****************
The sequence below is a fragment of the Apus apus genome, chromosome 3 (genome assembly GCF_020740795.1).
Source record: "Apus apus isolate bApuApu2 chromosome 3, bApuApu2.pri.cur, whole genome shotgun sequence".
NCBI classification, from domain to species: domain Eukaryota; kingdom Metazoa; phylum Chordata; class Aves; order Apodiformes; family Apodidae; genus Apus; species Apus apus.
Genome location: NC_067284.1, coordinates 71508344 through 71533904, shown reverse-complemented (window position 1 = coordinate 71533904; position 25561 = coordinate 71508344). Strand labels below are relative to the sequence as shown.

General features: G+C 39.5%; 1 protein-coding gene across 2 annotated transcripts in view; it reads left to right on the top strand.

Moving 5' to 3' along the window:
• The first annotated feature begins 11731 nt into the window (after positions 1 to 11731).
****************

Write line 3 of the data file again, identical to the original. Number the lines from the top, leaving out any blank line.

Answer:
NCBI classification, from domain to species: domain Eukaryota; kingdom Metazoa; phylum Chordata; class Aves; order Apodiformes; family Apodidae; genus Apus; species Apus apus.